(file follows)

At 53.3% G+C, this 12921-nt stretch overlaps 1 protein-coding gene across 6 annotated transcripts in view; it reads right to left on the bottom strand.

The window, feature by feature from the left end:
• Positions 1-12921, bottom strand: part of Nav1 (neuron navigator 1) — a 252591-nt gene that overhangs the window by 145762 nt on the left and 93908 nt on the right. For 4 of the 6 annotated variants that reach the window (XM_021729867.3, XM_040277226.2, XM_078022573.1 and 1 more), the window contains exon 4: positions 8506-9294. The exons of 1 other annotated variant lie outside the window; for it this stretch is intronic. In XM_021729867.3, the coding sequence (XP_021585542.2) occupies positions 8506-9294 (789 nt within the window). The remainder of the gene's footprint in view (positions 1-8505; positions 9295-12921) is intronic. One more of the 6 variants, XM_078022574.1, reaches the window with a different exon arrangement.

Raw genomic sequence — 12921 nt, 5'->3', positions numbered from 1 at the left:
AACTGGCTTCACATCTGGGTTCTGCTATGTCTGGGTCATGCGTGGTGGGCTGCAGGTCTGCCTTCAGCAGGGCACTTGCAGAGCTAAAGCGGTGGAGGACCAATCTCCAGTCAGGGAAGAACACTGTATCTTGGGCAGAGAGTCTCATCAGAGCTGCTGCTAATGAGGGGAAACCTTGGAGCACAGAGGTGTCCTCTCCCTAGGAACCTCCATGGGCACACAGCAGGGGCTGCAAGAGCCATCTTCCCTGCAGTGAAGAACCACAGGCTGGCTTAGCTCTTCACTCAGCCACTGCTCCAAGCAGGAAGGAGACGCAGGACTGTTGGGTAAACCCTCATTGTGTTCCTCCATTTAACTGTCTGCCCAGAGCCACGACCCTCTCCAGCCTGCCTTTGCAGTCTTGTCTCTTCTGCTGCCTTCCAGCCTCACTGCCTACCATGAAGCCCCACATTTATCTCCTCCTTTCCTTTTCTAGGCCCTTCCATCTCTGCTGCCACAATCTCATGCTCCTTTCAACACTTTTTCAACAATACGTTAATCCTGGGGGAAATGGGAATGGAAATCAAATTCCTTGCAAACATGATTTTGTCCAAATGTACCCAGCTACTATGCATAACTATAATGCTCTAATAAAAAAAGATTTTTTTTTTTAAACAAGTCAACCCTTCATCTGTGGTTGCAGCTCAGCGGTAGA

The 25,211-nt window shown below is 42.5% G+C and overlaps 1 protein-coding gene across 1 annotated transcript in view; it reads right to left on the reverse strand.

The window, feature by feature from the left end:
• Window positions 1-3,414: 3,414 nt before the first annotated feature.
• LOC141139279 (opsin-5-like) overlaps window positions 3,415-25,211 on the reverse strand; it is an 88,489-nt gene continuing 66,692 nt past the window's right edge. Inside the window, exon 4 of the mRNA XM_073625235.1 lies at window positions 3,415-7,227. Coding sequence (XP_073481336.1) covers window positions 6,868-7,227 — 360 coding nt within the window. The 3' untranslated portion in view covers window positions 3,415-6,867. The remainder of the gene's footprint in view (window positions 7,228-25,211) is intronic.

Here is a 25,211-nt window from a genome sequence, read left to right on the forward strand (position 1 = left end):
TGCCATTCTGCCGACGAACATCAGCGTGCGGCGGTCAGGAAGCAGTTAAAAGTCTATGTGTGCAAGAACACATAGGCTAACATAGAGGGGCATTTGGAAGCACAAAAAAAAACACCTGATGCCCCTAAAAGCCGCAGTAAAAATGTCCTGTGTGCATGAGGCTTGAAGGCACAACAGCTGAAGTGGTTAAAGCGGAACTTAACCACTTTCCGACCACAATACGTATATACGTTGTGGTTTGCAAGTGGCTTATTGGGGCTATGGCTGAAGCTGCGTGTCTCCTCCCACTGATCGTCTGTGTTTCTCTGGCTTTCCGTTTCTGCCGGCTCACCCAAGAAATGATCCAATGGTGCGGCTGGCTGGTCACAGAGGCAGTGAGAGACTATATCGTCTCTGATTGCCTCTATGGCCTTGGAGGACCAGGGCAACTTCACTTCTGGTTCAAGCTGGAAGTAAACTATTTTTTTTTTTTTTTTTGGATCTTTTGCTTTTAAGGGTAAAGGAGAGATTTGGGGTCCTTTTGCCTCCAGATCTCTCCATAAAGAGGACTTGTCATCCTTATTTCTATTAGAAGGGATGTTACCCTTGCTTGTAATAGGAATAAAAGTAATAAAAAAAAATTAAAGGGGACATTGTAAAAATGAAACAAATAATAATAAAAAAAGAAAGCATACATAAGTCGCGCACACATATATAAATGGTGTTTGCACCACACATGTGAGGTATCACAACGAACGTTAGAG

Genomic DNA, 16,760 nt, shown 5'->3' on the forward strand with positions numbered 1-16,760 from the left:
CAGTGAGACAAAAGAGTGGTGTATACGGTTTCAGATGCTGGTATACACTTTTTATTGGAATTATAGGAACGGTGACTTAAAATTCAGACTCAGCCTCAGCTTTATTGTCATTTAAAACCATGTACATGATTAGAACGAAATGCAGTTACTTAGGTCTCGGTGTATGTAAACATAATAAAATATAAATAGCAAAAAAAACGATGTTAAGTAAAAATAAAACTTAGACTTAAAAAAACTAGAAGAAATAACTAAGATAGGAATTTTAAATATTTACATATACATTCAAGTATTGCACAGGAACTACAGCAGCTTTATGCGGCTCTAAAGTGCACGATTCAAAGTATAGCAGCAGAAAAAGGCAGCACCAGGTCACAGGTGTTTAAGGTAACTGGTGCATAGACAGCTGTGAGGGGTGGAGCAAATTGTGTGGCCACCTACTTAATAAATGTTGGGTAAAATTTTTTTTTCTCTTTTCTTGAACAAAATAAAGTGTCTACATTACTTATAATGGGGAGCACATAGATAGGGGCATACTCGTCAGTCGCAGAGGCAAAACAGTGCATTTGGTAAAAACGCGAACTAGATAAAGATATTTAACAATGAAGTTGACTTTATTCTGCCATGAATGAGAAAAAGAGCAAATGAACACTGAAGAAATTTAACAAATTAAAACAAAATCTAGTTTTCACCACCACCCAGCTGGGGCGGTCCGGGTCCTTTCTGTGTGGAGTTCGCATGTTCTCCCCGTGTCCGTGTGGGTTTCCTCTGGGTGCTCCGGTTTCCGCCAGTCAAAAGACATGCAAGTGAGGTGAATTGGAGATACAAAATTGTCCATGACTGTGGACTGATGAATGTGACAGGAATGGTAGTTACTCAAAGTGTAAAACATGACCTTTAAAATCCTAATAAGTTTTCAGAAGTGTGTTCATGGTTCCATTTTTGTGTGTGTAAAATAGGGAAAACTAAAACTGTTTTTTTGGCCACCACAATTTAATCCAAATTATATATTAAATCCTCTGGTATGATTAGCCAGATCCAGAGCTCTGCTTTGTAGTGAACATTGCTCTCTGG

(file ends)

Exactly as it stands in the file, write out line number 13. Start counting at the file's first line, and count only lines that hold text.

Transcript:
CAGTGAGACAAAAGAGTGGTGTATACGGTTTCAGATGCTGGTATACACTTTTTATTGGAATTATAGGAACGGTGACTTAAAATTCAGACTCAGCCTCAGCTTTATTGTCATTTAAAACCATGTACATGATTAGAACGAAATGCAGTTACTTAGGTCTCGGTGTATGTAAACATAATAAAATATAAATAGCAAAAAAAACGATGTTAAGTAAAAATAAAACTTAGACTTAAAAAAACTAGAAGAAATAACTAAGATAGGAATTTTAAATATTTACATATACATTCAAGTATTGCACAGGAACTACAGCAGCTTTATGCGGCTCTAAAGTGCACGATTCAAAGTATAGCAGCAGAAAAAGGCAGCACCAGGTCACAGGTGTTTAAGGTAACTGGTGCATAGACAGCTGTGAGGGGTGGAGCAAATTGTGTGGCCACCTACTTAATAAATGTTGGGTAAAATTTTTTTTTCTCTTTTCTTGAACAAAATAAAGTGTCTACATTACTTATAATGGGGAGCACATAGATAGGGGCATACTCGTCAGTCGCAGAGGCAAAACAGTGCATTTGGTAAAAACGCGAACTAGATAAAGATATTTAACAATGAAGTTGACTTTATTCTGCCATGAATGAGAAAAAGAGCAAATGAACACTGAAGAAATTTAACAAATTAAAACAAAATCTAGTTTTCACCACCACCCAGCTGGGGCGGTCCGGGTCCTTTCTGTGTGGAGTTCGCATGTTCTCCCCGTGTCCGTGTGGGTTTCCTCTGGGTGCTCCGGTTTCCGCCAGTCAAAAGACATGCAAGTGAGGTGAATTGGAGATACAAAATTGTCCATGACTGTGGACTGATGAATGTGACAGGAATGGTAGTTACTCAAAGTGTAAAACATGACCTTTAAAATCCTAATAAGTTTTCAGAAGTGTGTTCATGGTTCCATTTTTGTGTGTGTAAAATAGGGAAAACTAAAACTGTTTTTTTGGCCACCACAATTTAATCCAAATTATATATTAAATCCTCTGGTATGATTAGCCAGATCCAGAGCTCTGCTTTGTAGTGAACATTGCTCTCTGG